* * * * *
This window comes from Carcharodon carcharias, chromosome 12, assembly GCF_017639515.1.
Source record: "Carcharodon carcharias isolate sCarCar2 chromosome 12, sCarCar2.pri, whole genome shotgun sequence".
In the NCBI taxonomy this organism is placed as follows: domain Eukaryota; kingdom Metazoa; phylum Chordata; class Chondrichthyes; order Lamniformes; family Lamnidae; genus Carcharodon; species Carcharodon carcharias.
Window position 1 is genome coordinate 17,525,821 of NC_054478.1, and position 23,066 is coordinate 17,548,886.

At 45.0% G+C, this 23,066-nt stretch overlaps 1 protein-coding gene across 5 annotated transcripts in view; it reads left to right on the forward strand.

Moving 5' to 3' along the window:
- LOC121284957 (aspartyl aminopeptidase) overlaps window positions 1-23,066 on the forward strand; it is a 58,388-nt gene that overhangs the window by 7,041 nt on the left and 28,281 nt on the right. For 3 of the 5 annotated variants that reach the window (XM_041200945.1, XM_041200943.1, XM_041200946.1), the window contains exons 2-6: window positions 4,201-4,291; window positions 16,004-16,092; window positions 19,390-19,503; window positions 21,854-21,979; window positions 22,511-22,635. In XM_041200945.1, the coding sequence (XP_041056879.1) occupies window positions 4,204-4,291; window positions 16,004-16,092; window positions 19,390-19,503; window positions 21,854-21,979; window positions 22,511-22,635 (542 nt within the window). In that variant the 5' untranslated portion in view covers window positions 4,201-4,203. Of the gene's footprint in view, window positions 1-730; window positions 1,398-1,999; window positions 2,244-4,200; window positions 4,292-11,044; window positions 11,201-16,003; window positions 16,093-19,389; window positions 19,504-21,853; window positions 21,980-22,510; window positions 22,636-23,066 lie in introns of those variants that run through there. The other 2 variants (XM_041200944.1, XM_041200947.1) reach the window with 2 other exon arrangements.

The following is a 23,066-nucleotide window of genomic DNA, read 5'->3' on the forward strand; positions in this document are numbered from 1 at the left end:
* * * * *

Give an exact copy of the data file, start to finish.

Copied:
This window comes from Carcharodon carcharias, chromosome 12, assembly GCF_017639515.1.
Source record: "Carcharodon carcharias isolate sCarCar2 chromosome 12, sCarCar2.pri, whole genome shotgun sequence".
In the NCBI taxonomy this organism is placed as follows: domain Eukaryota; kingdom Metazoa; phylum Chordata; class Chondrichthyes; order Lamniformes; family Lamnidae; genus Carcharodon; species Carcharodon carcharias.
Window position 1 is genome coordinate 17,525,821 of NC_054478.1, and position 23,066 is coordinate 17,548,886.

At 45.0% G+C, this 23,066-nt stretch overlaps 1 protein-coding gene across 5 annotated transcripts in view; it reads left to right on the forward strand.

Moving 5' to 3' along the window:
- LOC121284957 (aspartyl aminopeptidase) overlaps window positions 1-23,066 on the forward strand; it is a 58,388-nt gene that overhangs the window by 7,041 nt on the left and 28,281 nt on the right. For 3 of the 5 annotated variants that reach the window (XM_041200945.1, XM_041200943.1, XM_041200946.1), the window contains exons 2-6: window positions 4,201-4,291; window positions 16,004-16,092; window positions 19,390-19,503; window positions 21,854-21,979; window positions 22,511-22,635. In XM_041200945.1, the coding sequence (XP_041056879.1) occupies window positions 4,204-4,291; window positions 16,004-16,092; window positions 19,390-19,503; window positions 21,854-21,979; window positions 22,511-22,635 (542 nt within the window). In that variant the 5' untranslated portion in view covers window positions 4,201-4,203. Of the gene's footprint in view, window positions 1-730; window positions 1,398-1,999; window positions 2,244-4,200; window positions 4,292-11,044; window positions 11,201-16,003; window positions 16,093-19,389; window positions 19,504-21,853; window positions 21,980-22,510; window positions 22,636-23,066 lie in introns of those variants that run through there. The other 2 variants (XM_041200944.1, XM_041200947.1) reach the window with 2 other exon arrangements.

The following is a 23,066-nucleotide window of genomic DNA, read 5'->3' on the forward strand; positions in this document are numbered from 1 at the left end: